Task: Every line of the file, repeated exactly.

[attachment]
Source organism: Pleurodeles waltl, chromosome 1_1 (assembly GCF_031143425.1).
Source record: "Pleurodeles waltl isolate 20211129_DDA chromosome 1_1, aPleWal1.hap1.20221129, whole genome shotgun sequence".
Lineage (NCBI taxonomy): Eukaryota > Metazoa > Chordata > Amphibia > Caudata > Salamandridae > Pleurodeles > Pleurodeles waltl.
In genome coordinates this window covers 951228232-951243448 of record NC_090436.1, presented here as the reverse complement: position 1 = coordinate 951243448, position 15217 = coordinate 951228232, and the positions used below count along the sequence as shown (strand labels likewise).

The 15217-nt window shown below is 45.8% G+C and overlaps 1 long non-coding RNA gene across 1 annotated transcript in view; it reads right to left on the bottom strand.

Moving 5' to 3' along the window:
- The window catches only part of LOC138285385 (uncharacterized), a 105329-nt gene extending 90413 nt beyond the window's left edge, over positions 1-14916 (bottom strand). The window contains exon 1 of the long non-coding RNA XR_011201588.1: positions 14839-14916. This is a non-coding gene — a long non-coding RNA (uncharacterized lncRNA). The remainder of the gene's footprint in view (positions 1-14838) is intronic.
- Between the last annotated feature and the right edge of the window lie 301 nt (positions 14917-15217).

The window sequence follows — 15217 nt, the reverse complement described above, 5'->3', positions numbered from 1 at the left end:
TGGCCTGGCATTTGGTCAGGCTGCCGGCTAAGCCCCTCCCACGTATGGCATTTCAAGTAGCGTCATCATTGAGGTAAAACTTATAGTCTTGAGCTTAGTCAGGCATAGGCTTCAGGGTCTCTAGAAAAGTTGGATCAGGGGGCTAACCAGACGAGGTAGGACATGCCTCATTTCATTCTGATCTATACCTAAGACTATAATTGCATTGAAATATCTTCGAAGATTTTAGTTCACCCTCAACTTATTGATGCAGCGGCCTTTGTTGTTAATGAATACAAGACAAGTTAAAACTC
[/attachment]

Source organism: Pleurodeles waltl, chromosome 1_1 (assembly GCF_031143425.1).
Source record: "Pleurodeles waltl isolate 20211129_DDA chromosome 1_1, aPleWal1.hap1.20221129, whole genome shotgun sequence".
Lineage (NCBI taxonomy): Eukaryota > Metazoa > Chordata > Amphibia > Caudata > Salamandridae > Pleurodeles > Pleurodeles waltl.
In genome coordinates this window covers 951228232-951243448 of record NC_090436.1, presented here as the reverse complement: position 1 = coordinate 951243448, position 15217 = coordinate 951228232, and the positions used below count along the sequence as shown (strand labels likewise).

The 15217-nt window shown below is 45.8% G+C and overlaps 1 long non-coding RNA gene across 1 annotated transcript in view; it reads right to left on the bottom strand.

Moving 5' to 3' along the window:
- The window catches only part of LOC138285385 (uncharacterized), a 105329-nt gene extending 90413 nt beyond the window's left edge, over positions 1-14916 (bottom strand). The window contains exon 1 of the long non-coding RNA XR_011201588.1: positions 14839-14916. This is a non-coding gene — a long non-coding RNA (uncharacterized lncRNA). The remainder of the gene's footprint in view (positions 1-14838) is intronic.
- Between the last annotated feature and the right edge of the window lie 301 nt (positions 14917-15217).

The window sequence follows — 15217 nt, the reverse complement described above, 5'->3', positions numbered from 1 at the left end:
TGGCCTGGCATTTGGTCAGGCTGCCGGCTAAGCCCCTCCCACGTATGGCATTTCAAGTAGCGTCATCATTGAGGTAAAACTTATAGTCTTGAGCTTAGTCAGGCATAGGCTTCAGGGTCTCTAGAAAAGTTGGATCAGGGGGCTAACCAGACGAGGTAGGACATGCCTCATTTCATTCTGATCTATACCTAAGACTATAATTGCATTGAAATATCTTCGAAGATTTTAGTTCACCCTCAACTTATTGATGCAGCGGCCTTTGTTGTTAATGAATACAAGACAAGTTAAAACTC